- Update frequency: a regularly updated website will be crawled more often than a static site.
- Content quality as defined by Google: a site with relevant and useful content for users will be better crawled than regular websites.
As you can see, the more pages your website has, the less will Google’s robots are able to explore all the pages.
Here’s an example where log analysis is useful: the Crawl Budget
Short reminder: the crawl budget represents the maximum number of pages that the Googlebot sets to explore for a website. Obviously, the more regularly the robot crawls your site, the better your referencing will be.
A client recently asked us the question: “How can I highlight the strategic pages of my site so that Google can see them first? ”
This is indeed an important issue to deal with and this is where the robots.txt features come in handy.
This text file is to be added at the root of the website. It tells Google which URLs should not be indexed to save time and to focus on the most important pages.
You must first identify the pages and categories with little to no SEO potential and set them to “Disallow:” in the text file. This feature tells the search engines not to crawl these URLs. Therefore, your ratio of active pages to pages crawled by the Googlebot will be optimized.
This is only one example where log analysis can be very useful, but this analysis also allows you to extract and analyze a lot of data.
What kind of data can be extracted from server logs?
Crawl budget loss
As seen in the previous example, the log file analysis allows you to analyze the ratio between the pages visited by Google and all the pages available on your website. More commonly known as the crawl rate. Some factors can reduce the crawl budget allocated by Google to the detriment of your pages that generate essential traffic for your business. Hence the importance of optimizing your crawl budget as much as possible as explained in the example below.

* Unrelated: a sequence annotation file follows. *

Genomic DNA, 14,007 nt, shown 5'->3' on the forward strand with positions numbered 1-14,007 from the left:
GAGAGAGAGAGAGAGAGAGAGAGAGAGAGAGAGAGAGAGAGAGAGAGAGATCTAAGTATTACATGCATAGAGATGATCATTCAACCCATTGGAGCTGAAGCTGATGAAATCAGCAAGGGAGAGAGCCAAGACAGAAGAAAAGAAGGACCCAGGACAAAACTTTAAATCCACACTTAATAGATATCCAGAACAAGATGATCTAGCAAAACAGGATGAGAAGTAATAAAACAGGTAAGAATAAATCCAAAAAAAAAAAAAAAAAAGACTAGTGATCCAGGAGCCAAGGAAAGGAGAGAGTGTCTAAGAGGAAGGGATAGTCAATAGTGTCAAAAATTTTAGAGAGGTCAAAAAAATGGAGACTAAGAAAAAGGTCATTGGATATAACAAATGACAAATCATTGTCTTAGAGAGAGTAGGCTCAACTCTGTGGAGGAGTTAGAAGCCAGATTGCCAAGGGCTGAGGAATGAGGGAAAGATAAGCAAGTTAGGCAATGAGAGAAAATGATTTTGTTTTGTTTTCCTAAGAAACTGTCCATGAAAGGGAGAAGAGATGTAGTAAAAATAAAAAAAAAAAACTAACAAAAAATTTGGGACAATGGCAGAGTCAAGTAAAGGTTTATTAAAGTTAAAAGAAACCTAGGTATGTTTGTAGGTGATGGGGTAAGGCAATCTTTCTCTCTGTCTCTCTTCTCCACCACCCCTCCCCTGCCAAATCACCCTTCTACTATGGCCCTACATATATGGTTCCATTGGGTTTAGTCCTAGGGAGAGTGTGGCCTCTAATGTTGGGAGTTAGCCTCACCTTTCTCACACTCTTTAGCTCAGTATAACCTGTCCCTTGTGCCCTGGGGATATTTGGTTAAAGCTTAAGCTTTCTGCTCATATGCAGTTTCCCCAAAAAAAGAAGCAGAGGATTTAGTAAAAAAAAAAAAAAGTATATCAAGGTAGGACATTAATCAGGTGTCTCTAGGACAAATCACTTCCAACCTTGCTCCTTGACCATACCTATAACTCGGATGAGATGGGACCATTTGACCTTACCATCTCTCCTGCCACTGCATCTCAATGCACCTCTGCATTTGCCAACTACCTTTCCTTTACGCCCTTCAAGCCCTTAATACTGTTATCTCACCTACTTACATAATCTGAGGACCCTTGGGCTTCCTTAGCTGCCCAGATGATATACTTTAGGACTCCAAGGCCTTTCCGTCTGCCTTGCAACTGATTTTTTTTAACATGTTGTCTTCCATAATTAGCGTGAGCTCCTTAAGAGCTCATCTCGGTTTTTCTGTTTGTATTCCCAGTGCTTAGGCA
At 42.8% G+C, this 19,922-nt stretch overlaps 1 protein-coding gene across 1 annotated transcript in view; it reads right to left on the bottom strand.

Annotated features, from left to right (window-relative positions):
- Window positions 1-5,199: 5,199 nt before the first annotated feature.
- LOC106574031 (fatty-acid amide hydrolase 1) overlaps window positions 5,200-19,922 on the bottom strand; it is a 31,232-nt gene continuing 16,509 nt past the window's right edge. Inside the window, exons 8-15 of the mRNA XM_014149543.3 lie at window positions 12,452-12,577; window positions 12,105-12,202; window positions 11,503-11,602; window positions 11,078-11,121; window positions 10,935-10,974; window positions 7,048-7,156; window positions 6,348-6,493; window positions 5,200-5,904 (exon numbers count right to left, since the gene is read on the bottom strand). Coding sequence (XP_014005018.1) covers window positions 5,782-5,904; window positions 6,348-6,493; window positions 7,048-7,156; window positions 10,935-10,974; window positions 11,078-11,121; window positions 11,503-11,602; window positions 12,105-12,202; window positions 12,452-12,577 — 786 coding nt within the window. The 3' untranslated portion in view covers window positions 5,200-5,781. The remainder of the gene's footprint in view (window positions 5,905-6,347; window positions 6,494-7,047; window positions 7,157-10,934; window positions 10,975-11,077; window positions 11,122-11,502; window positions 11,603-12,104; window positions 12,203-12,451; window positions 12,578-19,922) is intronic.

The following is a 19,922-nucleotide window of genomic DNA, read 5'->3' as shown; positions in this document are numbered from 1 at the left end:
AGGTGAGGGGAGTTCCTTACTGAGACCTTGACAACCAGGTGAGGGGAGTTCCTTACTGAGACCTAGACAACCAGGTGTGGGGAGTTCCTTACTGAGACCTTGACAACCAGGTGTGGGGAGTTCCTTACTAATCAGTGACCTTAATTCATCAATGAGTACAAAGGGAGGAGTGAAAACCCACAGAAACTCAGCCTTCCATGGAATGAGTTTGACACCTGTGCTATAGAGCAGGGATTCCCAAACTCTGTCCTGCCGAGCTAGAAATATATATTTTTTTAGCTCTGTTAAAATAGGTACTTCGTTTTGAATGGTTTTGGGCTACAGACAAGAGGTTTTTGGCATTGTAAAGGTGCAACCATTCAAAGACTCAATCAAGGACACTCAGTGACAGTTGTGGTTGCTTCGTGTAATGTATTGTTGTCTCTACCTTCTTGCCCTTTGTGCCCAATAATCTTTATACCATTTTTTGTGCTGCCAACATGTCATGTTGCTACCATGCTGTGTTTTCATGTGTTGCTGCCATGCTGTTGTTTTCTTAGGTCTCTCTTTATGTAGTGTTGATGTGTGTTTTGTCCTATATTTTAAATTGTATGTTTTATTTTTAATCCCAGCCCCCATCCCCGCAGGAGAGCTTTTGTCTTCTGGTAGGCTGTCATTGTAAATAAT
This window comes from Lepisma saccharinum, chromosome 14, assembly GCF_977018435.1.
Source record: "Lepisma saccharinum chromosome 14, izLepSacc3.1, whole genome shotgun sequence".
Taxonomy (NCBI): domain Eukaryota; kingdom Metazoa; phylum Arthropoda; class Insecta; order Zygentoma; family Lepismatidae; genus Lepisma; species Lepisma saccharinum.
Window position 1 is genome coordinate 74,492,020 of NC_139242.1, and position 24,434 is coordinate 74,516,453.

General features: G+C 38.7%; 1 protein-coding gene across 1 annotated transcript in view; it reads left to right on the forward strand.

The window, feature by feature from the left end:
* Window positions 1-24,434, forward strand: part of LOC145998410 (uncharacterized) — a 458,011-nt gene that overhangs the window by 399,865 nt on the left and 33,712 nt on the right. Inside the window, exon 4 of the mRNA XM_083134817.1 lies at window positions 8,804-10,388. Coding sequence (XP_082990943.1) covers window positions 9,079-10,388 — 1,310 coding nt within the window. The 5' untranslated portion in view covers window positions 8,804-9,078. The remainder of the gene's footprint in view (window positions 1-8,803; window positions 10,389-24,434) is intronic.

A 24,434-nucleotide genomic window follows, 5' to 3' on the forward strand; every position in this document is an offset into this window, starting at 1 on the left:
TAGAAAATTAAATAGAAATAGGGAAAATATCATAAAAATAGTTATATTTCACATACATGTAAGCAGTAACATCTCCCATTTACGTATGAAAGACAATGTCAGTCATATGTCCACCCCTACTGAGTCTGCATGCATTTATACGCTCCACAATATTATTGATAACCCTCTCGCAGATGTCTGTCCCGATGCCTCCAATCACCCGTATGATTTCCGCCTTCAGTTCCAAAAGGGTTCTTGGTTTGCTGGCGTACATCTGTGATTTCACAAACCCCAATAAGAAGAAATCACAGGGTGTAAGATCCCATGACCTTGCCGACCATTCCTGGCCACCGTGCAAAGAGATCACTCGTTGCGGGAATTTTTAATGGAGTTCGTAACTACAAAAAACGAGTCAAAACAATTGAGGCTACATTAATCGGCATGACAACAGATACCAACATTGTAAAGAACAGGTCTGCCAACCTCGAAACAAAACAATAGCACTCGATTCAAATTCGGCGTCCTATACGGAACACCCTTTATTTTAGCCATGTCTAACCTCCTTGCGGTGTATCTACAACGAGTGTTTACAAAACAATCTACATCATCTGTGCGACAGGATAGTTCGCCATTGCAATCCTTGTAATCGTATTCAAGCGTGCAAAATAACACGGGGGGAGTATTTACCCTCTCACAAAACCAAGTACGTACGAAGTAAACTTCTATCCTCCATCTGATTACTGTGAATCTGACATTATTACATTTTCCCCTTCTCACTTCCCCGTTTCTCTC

We can also easily identify the pages that draw the most traffic and analyze how long these webpages have been crawled for by Googlebots.
302 redirects are temporary and prevent optimal referencing as they do not convey the “juice” of external links from the old URL to the new one. It is better to have permanent redirects with 301s. Once again, the log analysis identifies this type of redirections.
Log data analysis helps you spot when Google’s crawl arrives on a 404 error or any other error code that can damage your SEO. It may seem trivial at first, but server errors or slow-loading pages can negatively impact your business. To avoid status codes, it is important to target 4XX or 5XX error status pages to remove them.
For slow pages, it is a good idea to add the server response time to the logs beforehand.
Let’s take use the example of sales to demonstrate this point
During a busy period, e-commerce websites considerably increase their Adwords campaigns in order to draw as much traffic as possible to their flagship products. The log analysis can show that the server cannot handle as much traffic on the site and in this case, redirects the user to an error page. The analysis reveals the number of visits that resulted in an error giving you an idea of the potential sales lost on a specific page.
As its name suggests, the crawl priority allows you to prioritize the URLs within your XML sitemap. The log analysis also allows you to check the structure of your internal mesh to see the pages that Google crawls in priority. Analyzing the structure of your site will help identify directories or URLs that aren’t very often crawled by robots.
URL duplication is one of the major problems for online retailers. Indeed, if different URLs contain duplicated content and Google is unable to find a canonical tag referring to the main URL, it will automatically penalize the pages with the same content. Most of the time, this is due to the faceted navigation of the category pages that allow users to refine their on-page search thanks to filters.
The Googlebot can be less efficient by crawling the same page through multiple URLs, which means less time to crawl the unique pages of your website.
Log analysis can identify some technical blockages that hinder the performance of your SEO site. This analysis will help you fix these blockages and improve your website’s responsiveness.
Crawl date and frequency
Crawl frequency, source: OnCrawl